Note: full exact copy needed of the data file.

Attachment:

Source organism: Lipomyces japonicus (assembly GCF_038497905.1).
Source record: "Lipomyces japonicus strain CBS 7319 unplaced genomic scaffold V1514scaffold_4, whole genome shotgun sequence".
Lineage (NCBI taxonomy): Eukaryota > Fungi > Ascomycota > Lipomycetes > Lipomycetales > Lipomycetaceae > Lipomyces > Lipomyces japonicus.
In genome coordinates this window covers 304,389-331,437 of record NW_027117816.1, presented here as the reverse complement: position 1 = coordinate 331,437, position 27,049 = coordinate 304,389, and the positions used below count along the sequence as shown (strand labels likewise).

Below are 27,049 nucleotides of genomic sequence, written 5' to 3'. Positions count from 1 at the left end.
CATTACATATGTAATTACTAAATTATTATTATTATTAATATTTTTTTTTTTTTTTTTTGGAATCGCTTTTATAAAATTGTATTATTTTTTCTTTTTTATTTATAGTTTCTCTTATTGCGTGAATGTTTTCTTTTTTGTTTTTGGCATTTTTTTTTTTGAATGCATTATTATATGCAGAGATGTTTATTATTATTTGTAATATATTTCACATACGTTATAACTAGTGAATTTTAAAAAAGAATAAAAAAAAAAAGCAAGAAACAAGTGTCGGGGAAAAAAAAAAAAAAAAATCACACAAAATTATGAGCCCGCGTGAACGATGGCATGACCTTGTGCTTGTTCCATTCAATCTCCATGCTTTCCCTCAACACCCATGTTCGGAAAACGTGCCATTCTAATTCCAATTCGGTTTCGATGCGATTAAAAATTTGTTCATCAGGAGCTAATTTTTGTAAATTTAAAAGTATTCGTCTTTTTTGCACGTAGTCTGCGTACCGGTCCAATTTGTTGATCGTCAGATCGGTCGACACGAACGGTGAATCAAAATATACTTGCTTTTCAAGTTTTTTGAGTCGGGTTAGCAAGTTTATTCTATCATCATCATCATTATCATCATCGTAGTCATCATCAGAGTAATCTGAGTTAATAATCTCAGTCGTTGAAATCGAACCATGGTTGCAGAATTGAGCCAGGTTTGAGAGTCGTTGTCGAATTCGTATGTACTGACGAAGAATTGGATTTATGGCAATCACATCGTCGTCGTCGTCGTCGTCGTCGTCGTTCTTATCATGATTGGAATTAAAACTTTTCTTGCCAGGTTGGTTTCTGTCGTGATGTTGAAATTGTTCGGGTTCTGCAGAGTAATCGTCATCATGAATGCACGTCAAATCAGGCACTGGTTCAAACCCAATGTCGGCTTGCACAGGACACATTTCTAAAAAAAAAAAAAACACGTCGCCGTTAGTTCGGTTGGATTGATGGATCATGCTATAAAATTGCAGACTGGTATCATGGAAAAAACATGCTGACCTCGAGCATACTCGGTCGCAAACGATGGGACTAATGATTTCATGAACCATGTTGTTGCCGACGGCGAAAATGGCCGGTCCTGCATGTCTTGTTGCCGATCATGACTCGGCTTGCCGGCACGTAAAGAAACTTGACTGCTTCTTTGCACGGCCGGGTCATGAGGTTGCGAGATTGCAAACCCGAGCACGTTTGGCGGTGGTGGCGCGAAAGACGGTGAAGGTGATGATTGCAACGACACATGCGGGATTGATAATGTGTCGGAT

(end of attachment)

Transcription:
Source organism: Lipomyces japonicus (assembly GCF_038497905.1).
Source record: "Lipomyces japonicus strain CBS 7319 unplaced genomic scaffold V1514scaffold_4, whole genome shotgun sequence".
Lineage (NCBI taxonomy): Eukaryota > Fungi > Ascomycota > Lipomycetes > Lipomycetales > Lipomycetaceae > Lipomyces > Lipomyces japonicus.
In genome coordinates this window covers 304,389-331,437 of record NW_027117816.1, presented here as the reverse complement: position 1 = coordinate 331,437, position 27,049 = coordinate 304,389, and the positions used below count along the sequence as shown (strand labels likewise).

Below are 27,049 nucleotides of genomic sequence, written 5' to 3'. Positions count from 1 at the left end.
CATTACATATGTAATTACTAAATTATTATTATTATTAATATTTTTTTTTTTTTTTTTTGGAATCGCTTTTATAAAATTGTATTATTTTTTCTTTTTTATTTATAGTTTCTCTTATTGCGTGAATGTTTTCTTTTTTGTTTTTGGCATTTTTTTTTTTGAATGCATTATTATATGCAGAGATGTTTATTATTATTTGTAATATATTTCACATACGTTATAACTAGTGAATTTTAAAAAAGAATAAAAAAAAAAAGCAAGAAACAAGTGTCGGGGAAAAAAAAAAAAAAAAATCACACAAAATTATGAGCCCGCGTGAACGATGGCATGACCTTGTGCTTGTTCCATTCAATCTCCATGCTTTCCCTCAACACCCATGTTCGGAAAACGTGCCATTCTAATTCCAATTCGGTTTCGATGCGATTAAAAATTTGTTCATCAGGAGCTAATTTTTGTAAATTTAAAAGTATTCGTCTTTTTTGCACGTAGTCTGCGTACCGGTCCAATTTGTTGATCGTCAGATCGGTCGACACGAACGGTGAATCAAAATATACTTGCTTTTCAAGTTTTTTGAGTCGGGTTAGCAAGTTTATTCTATCATCATCATCATTATCATCATCGTAGTCATCATCAGAGTAATCTGAGTTAATAATCTCAGTCGTTGAAATCGAACCATGGTTGCAGAATTGAGCCAGGTTTGAGAGTCGTTGTCGAATTCGTATGTACTGACGAAGAATTGGATTTATGGCAATCACATCGTCGTCGTCGTCGTCGTCGTCGTCGTTCTTATCATGATTGGAATTAAAACTTTTCTTGCCAGGTTGGTTTCTGTCGTGATGTTGAAATTGTTCGGGTTCTGCAGAGTAATCGTCATCATGAATGCACGTCAAATCAGGCACTGGTTCAAACCCAATGTCGGCTTGCACAGGACACATTTCTAAAAAAAAAAAAAACACGTCGCCGTTAGTTCGGTTGGATTGATGGATCATGCTATAAAATTGCAGACTGGTATCATGGAAAAAACATGCTGACCTCGAGCATACTCGGTCGCAAACGATGGGACTAATGATTTCATGAACCATGTTGTTGCCGACGGCGAAAATGGCCGGTCCTGCATGTCTTGTTGCCGATCATGACTCGGCTTGCCGGCACGTAAAGAAACTTGACTGCTTCTTTGCACGGCCGGGTCATGAGGTTGCGAGATTGCAAACCCGAGCACGTTTGGCGGTGGTGGCGCGAAAGACGGTGAAGGTGATGATTGCAACGACACATGCGGGATTGATAATGTGTCGGAT